Farthest Water In The Universe Has Been Detected

Artist impression of what SPT0311-58 might look like. Image Credit: ALMA (ESO/NAOJ/NRAO)/S. Dagnello (NRAO)

Astronomers have announced the most distant detection of water in the universe. A team using the Atacama Large Millimeter/submillimeter Array (ALMA) has observed the precious molecule – an element necessary for life as we know it – in galaxy SPT0311-58. This massive star-forming galaxy is located 12.88 billion light-years from Earth, which means the universe was less than 1 billion years old when the light from these water molecules was emitted.

The team has reported the farthest detection of H20 in a normal star-forming galaxy in The Astrophysical Journal. The galaxy is believed to be a merger system made of two galaxies colliding. The gravitational dance is pushing gas together, creating lots of new stars, and among the stars, interesting chemistry is taking place such as the formation of water and carbon monoxide molecules. 

“Using high-resolution ALMA observations of molecular gas in the pair of galaxies known collectively as SPT0311-58 we detected both water and carbon monoxide molecules in the larger of the two galaxies. Oxygen and carbon, in particular, are first-generation elements, and in the molecular forms of carbon monoxide and water, they are critical to life as we know it,” lead author Dr Sreevani Jarugula from the University of Illinois said in a statement.

This animated gif shows the ALMA observations of the emission of dust, water, and carbon dioxide in the pair of early massive galaxies known as SPT0311-58. Image Credit: ALMA (ESO/NAOJ/NRAO)/S. Dagnello (NRAO)

“This galaxy is the most massive galaxy currently known at high redshift, or the time when the Universe was still very young. It has more gas and dust compared to other galaxies in the early Universe, which gives us plenty of potential opportunities to observe abundant molecules and to better understand how these life-creating elements impacted the development of the early Universe,” Dr Jarugula added.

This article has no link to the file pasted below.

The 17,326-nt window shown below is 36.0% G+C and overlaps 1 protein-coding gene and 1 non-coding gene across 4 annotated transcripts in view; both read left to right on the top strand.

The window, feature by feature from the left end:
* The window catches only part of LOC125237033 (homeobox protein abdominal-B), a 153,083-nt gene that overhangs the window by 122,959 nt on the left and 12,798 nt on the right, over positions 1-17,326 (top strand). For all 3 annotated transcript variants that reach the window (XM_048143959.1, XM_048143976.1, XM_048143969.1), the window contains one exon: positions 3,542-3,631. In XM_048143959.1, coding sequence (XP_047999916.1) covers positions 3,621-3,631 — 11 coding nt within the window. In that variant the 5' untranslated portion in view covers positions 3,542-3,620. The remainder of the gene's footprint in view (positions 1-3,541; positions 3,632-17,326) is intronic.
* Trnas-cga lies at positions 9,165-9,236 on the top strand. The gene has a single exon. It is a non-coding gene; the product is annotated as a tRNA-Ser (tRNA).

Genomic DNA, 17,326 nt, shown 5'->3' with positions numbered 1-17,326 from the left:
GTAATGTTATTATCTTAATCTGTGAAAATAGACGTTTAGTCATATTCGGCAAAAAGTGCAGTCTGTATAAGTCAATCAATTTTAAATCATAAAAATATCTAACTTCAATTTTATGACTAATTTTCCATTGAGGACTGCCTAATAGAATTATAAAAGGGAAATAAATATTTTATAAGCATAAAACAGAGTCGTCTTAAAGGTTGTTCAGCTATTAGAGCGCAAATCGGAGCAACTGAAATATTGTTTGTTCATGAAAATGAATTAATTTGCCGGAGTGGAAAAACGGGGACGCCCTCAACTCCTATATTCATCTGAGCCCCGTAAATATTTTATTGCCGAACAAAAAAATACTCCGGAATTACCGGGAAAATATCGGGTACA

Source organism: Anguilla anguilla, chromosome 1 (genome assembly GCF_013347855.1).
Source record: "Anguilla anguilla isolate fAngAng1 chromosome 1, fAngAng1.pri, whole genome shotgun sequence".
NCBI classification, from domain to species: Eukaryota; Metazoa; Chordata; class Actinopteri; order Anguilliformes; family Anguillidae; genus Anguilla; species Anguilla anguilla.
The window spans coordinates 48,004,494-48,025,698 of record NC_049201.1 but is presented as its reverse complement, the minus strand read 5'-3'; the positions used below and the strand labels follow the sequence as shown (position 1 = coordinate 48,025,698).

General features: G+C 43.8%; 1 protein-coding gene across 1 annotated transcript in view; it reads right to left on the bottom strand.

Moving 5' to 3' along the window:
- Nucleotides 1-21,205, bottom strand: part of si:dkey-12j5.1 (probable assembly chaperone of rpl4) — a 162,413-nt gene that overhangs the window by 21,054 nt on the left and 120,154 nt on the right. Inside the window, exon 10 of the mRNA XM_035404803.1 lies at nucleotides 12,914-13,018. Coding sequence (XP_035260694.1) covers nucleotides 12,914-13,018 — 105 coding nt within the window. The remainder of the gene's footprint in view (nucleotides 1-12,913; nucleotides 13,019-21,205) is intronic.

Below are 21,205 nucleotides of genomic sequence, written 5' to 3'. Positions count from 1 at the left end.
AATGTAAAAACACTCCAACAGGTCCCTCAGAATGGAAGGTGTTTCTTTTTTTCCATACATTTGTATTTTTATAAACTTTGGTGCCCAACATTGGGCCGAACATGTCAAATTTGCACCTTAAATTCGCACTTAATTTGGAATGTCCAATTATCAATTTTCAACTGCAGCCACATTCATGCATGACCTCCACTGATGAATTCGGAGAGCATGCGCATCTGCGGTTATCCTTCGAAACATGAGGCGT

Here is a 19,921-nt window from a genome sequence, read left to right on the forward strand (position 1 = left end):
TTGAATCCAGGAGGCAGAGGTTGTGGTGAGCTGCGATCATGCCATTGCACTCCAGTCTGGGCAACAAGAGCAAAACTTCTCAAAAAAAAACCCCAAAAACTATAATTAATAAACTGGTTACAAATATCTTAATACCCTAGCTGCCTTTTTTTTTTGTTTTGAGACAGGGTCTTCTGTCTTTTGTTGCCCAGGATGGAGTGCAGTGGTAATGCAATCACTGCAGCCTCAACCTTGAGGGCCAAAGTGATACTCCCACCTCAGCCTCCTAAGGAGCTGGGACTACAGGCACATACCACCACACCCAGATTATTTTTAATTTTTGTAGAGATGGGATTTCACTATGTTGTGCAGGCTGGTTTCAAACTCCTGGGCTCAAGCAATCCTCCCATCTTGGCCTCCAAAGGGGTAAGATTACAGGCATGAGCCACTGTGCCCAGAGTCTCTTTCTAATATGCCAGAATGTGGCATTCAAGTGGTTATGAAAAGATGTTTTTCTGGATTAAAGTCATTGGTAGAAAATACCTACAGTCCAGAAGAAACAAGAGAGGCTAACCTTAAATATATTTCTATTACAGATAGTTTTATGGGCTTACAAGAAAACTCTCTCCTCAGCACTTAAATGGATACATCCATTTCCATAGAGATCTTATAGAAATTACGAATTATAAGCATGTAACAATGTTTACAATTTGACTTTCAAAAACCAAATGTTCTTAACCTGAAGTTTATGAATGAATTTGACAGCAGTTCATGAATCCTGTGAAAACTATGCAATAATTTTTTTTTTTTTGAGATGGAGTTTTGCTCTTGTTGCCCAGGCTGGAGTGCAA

Water is the third most common molecule in the cosmos. The first one is molecular hydrogen – where two hydrogen atoms pair up – and the second one is carbon monoxide. More complex molecules known as ‘dust’ are heated by UV light and then emit that in the far-infrared portion of the electromagnetic spectrum. Astronomers have discovered that there’s a correlation between water and the emission of dust and can connect this to how many stars are being born in that galaxy.  

The light from SPT0311-58 is coming from an epoch of the universe we still do not fully understand, and this discovery tells us that water was already a major player early on. It is an important piece of the puzzle that can help us understand what was going on in the early universe.

“This study not only provides answers about where, and how far away, water can exist in the Universe but also has given rise to a big question: How has so much gas and dust assembled to form stars and galaxies so early in the Universe? The answer requires further study of these and similar star-forming galaxies to get a better understanding of the structural formation and evolution of the early Universe.”

ALMA continues to push the envelope on how far back into the Universe we can study.


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